Thursday, March 27, 2014

Teaching law, without a care in this world


Titian, Girolamo and Cardinal Marco Corner Investing Marco, Abbot of Carrara, with His Benefice (ca. 1520)

As the legal academy debates tenure, Fortune magazine takes notice:

When businesses run into trouble, managers move to reduce salaries and expenditures. If only it were that simple for the multimillion-dollar law school industry, which is up against the wall trying to balance plummeting budgets while maintaining employees' academic freedom.

Law school deans' cost-cutting efforts are colliding with decades of strong job protections — short of incompetence or financial emergency — that have been granted to full-time professors. The academic ranks let out a collective sigh when the American Bar Association decided to examine whether to jettison or curb the tenure system.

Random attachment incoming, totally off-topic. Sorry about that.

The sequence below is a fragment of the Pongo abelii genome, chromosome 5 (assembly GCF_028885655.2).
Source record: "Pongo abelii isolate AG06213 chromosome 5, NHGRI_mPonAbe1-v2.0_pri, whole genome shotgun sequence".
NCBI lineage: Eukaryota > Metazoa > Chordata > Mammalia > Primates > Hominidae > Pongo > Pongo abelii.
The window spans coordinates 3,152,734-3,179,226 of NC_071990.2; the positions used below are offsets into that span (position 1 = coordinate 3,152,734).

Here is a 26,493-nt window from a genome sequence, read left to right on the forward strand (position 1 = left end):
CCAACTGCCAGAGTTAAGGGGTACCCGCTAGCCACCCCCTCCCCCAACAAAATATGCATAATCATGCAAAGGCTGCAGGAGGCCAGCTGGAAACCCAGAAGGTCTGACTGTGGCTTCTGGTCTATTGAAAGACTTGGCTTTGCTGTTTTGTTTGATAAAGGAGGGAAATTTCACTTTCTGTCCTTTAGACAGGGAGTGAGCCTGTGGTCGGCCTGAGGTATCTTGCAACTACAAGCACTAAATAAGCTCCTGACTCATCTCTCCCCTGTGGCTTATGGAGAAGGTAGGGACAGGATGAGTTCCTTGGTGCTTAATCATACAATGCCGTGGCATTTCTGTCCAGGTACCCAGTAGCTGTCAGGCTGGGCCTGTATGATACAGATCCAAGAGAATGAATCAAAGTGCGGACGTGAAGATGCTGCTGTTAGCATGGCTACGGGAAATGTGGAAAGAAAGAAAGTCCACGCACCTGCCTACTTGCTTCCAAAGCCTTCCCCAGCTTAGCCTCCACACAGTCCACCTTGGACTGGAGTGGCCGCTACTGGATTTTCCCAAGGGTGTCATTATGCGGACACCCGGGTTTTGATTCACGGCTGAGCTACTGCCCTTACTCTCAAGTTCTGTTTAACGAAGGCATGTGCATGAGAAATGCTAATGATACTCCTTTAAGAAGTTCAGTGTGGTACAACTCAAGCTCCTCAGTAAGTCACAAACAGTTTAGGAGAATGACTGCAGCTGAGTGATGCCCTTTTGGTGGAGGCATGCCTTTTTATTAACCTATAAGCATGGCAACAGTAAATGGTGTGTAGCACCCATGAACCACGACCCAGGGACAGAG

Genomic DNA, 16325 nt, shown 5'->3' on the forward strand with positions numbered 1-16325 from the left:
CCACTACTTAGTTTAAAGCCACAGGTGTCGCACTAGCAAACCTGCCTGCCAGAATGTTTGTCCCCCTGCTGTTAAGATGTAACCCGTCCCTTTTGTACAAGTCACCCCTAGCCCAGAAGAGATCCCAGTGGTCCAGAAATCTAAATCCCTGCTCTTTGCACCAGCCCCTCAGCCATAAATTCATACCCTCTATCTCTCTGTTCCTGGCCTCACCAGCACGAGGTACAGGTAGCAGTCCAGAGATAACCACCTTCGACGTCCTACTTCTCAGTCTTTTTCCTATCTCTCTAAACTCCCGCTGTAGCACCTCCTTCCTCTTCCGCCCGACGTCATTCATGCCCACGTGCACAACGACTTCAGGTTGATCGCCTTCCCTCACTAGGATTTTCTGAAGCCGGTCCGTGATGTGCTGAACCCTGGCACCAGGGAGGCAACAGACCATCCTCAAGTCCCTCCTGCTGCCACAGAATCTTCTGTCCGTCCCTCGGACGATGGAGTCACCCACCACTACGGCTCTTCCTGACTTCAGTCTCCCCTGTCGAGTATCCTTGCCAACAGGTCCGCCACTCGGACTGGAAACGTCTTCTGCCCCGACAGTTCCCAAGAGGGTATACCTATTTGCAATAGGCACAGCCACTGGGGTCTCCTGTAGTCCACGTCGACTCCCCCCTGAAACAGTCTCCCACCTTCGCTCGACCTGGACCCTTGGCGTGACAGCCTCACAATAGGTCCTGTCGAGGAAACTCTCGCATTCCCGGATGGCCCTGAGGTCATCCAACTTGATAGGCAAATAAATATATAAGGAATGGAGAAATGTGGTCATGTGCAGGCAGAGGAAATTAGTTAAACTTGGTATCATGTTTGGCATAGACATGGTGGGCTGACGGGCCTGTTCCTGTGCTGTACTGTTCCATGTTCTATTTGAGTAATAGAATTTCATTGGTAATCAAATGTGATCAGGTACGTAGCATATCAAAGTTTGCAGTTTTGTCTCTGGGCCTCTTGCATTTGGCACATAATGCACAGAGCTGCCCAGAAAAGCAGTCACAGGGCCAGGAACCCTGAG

It didn't take long for some 600 tenured law professors to warn that unpopular views would be stifled if tenure were diminished and have urged that any changes to the system be scotched. Many professors fear being pushed aside for cheaper, less experienced replacements.

Law school deans, meanwhile, have been remarkably silent. . . .